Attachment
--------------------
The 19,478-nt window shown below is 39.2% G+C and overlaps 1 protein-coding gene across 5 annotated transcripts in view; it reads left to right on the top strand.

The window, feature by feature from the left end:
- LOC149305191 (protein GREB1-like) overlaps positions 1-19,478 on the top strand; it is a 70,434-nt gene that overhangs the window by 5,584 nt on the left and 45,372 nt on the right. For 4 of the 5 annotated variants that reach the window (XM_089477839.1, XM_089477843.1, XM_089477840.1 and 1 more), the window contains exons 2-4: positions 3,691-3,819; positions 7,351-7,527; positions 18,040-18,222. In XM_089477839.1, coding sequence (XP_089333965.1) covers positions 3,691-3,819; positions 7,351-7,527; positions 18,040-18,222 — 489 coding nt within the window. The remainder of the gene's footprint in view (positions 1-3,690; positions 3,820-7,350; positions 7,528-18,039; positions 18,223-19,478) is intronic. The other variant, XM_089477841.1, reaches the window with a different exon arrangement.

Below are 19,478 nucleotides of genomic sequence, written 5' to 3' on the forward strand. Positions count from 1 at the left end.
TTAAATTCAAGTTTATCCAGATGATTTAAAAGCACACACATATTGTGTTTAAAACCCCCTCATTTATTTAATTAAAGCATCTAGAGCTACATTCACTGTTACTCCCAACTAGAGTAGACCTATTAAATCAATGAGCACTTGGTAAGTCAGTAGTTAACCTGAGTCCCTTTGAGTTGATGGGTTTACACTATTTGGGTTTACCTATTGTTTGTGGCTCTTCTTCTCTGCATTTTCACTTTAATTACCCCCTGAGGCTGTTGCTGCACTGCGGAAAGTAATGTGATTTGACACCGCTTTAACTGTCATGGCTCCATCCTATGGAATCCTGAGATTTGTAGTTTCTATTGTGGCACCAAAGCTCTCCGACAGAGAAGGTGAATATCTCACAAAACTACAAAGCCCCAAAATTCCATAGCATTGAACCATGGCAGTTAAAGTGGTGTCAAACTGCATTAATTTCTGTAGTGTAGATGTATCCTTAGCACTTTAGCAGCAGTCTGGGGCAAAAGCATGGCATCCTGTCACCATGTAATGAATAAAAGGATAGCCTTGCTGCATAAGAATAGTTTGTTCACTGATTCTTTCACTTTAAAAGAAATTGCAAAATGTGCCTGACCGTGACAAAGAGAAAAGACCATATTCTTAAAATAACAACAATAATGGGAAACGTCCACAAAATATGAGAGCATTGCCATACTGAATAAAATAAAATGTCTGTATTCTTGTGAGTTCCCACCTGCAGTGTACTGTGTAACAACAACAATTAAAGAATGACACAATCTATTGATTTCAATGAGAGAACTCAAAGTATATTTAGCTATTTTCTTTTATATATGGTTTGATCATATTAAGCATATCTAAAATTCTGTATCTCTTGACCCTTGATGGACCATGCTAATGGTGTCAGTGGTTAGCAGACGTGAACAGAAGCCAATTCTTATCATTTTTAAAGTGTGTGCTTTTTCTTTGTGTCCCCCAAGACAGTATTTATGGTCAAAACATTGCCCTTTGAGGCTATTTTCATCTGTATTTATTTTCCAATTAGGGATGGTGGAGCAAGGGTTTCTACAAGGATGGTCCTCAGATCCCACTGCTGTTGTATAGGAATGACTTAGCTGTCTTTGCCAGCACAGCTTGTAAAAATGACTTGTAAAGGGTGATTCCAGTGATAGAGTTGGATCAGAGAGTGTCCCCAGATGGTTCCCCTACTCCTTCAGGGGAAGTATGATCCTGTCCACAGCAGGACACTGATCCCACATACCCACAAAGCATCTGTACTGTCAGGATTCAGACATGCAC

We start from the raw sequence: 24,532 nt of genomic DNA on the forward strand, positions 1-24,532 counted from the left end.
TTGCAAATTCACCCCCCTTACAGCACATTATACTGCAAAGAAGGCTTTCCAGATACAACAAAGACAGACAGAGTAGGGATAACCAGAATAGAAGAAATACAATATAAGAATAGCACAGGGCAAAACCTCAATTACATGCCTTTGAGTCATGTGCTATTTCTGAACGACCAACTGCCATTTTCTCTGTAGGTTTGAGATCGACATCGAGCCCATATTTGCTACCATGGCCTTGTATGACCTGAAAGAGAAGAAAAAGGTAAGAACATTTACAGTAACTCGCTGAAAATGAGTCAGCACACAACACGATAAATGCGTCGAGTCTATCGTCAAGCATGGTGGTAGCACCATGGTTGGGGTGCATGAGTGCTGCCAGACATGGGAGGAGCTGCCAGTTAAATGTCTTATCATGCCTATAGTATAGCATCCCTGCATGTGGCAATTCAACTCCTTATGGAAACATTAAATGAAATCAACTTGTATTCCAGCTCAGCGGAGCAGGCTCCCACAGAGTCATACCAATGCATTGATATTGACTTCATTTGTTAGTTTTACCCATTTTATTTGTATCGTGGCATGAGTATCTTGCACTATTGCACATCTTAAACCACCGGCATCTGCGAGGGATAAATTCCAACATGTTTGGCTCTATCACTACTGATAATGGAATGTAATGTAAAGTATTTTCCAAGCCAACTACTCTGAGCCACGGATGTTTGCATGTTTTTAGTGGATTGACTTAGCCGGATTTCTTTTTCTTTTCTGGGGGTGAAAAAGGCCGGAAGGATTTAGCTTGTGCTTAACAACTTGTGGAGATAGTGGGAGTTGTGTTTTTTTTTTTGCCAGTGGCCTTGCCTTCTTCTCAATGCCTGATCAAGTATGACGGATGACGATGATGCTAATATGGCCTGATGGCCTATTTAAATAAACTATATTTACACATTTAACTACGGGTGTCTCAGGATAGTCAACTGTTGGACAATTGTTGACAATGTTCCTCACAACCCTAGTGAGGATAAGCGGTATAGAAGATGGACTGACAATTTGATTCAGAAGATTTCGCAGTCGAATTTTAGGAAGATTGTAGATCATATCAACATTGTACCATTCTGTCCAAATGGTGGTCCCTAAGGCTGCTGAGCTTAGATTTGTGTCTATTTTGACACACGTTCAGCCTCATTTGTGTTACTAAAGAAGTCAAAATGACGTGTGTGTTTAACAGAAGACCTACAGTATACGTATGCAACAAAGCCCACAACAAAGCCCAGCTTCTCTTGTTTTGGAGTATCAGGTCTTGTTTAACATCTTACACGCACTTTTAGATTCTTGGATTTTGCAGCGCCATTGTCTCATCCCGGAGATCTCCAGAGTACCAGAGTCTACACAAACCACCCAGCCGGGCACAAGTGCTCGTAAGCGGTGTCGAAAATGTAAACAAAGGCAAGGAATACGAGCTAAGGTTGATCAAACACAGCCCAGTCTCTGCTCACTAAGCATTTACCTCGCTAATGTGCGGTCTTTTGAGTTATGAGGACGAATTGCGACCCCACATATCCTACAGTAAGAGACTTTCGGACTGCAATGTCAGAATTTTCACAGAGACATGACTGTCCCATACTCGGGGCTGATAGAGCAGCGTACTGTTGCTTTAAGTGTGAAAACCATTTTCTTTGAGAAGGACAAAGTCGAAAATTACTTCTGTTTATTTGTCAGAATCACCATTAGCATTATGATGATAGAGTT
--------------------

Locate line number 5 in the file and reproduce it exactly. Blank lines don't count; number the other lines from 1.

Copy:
TTAAATTCAAGTTTATCCAGATGATTTAAAAGCACACACATATTGTGTTTAAAACCCCCTCATTTATTTAATTAAAGCATCTAGAGCTACATTCACTGTTACTCCCAACTAGAGTAGACCTATTAAATCAATGAGCACTTGGTAAGTCAGTAGTTAACCTGAGTCCCTTTGAGTTGATGGGTTTACACTATTTGGGTTTACCTATTGTTTGTGGCTCTTCTTCTCTGCATTTTCACTTTAATTACCCCCTGAGGCTGTTGCTGCACTGCGGAAAGTAATGTGATTTGACACCGCTTTAACTGTCATGGCTCCATCCTATGGAATCCTGAGATTTGTAGTTTCTATTGTGGCACCAAAGCTCTCCGACAGAGAAGGTGAATATCTCACAAAACTACAAAGCCCCAAAATTCCATAGCATTGAACCATGGCAGTTAAAGTGGTGTCAAACTGCATTAATTTCTGTAGTGTAGATGTATCCTTAGCACTTTAGCAGCAGTCTGGGGCAAAAGCATGGCATCCTGTCACCATGTAATGAATAAAAGGATAGCCTTGCTGCATAAGAATAGTTTGTTCACTGATTCTTTCACTTTAAAAGAAATTGCAAAATGTGCCTGACCGTGACAAAGAGAAAAGACCATATTCTTAAAATAACAACAATAATGGGAAACGTCCACAAAATATGAGAGCATTGCCATACTGAATAAAATAAAATGTCTGTATTCTTGTGAGTTCCCACCTGCAGTGTACTGTGTAACAACAACAATTAAAGAATGACACAATCTATTGATTTCAATGAGAGAACTCAAAGTATATTTAGCTATTTTCTTTTATATATGGTTTGATCATATTAAGCATATCTAAAATTCTGTATCTCTTGACCCTTGATGGACCATGCTAATGGTGTCAGTGGTTAGCAGACGTGAACAGAAGCCAATTCTTATCATTTTTAAAGTGTGTGCTTTTTCTTTGTGTCCCCCAAGACAGTATTTATGGTCAAAACATTGCCCTTTGAGGCTATTTTCATCTGTATTTATTTTCCAATTAGGGATGGTGGAGCAAGGGTTTCTACAAGGATGGTCCTCAGATCCCACTGCTGTTGTATAGGAATGACTTAGCTGTCTTTGCCAGCACAGCTTGTAAAAATGACTTGTAAAGGGTGATTCCAGTGATAGAGTTGGATCAGAGAGTGTCCCCAGATGGTTCCCCTACTCCTTCAGGGGAAGTATGATCCTGTCCACAGCAGGACACTGATCCCACATACCCACAAAGCATCTGTACTGTCAGGATTCAGACATGCAC